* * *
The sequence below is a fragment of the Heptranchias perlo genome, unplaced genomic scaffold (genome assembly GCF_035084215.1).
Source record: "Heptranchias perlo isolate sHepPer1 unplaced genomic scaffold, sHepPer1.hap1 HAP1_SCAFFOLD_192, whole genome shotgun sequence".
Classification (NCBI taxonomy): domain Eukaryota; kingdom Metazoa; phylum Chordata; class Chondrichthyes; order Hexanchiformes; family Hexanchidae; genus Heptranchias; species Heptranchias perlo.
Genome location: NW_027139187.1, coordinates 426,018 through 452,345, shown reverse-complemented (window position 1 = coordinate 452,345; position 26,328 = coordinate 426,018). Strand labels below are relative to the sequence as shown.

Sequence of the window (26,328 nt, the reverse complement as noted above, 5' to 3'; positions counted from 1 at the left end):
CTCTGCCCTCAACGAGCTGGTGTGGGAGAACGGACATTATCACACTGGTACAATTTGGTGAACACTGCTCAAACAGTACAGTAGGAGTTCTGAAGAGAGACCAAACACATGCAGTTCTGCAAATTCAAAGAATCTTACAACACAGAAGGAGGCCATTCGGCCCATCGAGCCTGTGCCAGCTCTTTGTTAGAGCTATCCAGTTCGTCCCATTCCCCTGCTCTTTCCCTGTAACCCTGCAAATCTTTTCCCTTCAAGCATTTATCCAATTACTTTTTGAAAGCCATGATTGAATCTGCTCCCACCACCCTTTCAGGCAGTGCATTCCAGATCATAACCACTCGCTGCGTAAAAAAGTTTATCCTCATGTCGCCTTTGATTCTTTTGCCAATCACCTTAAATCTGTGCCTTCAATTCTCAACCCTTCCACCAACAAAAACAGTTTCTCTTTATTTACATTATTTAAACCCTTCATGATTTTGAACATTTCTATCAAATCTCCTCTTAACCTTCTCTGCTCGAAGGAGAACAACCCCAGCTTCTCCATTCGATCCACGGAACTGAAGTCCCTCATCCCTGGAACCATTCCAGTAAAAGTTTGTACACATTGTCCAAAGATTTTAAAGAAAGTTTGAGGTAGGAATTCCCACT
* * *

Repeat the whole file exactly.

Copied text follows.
The sequence below is a fragment of the Heptranchias perlo genome, unplaced genomic scaffold (genome assembly GCF_035084215.1).
Source record: "Heptranchias perlo isolate sHepPer1 unplaced genomic scaffold, sHepPer1.hap1 HAP1_SCAFFOLD_192, whole genome shotgun sequence".
Classification (NCBI taxonomy): domain Eukaryota; kingdom Metazoa; phylum Chordata; class Chondrichthyes; order Hexanchiformes; family Hexanchidae; genus Heptranchias; species Heptranchias perlo.
Genome location: NW_027139187.1, coordinates 426,018 through 452,345, shown reverse-complemented (window position 1 = coordinate 452,345; position 26,328 = coordinate 426,018). Strand labels below are relative to the sequence as shown.

Sequence of the window (26,328 nt, the reverse complement as noted above, 5' to 3'; positions counted from 1 at the left end):
CTCTGCCCTCAACGAGCTGGTGTGGGAGAACGGACATTATCACACTGGTACAATTTGGTGAACACTGCTCAAACAGTACAGTAGGAGTTCTGAAGAGAGACCAAACACATGCAGTTCTGCAAATTCAAAGAATCTTACAACACAGAAGGAGGCCATTCGGCCCATCGAGCCTGTGCCAGCTCTTTGTTAGAGCTATCCAGTTCGTCCCATTCCCCTGCTCTTTCCCTGTAACCCTGCAAATCTTTTCCCTTCAAGCATTTATCCAATTACTTTTTGAAAGCCATGATTGAATCTGCTCCCACCACCCTTTCAGGCAGTGCATTCCAGATCATAACCACTCGCTGCGTAAAAAAGTTTATCCTCATGTCGCCTTTGATTCTTTTGCCAATCACCTTAAATCTGTGCCTTCAATTCTCAACCCTTCCACCAACAAAAACAGTTTCTCTTTATTTACATTATTTAAACCCTTCATGATTTTGAACATTTCTATCAAATCTCCTCTTAACCTTCTCTGCTCGAAGGAGAACAACCCCAGCTTCTCCATTCGATCCACGGAACTGAAGTCCCTCATCCCTGGAACCATTCCAGTAAAAGTTTGTACACATTGTCCAAAGATTTTAAAGAAAGTTTGAGGTAGGAATTCCCACT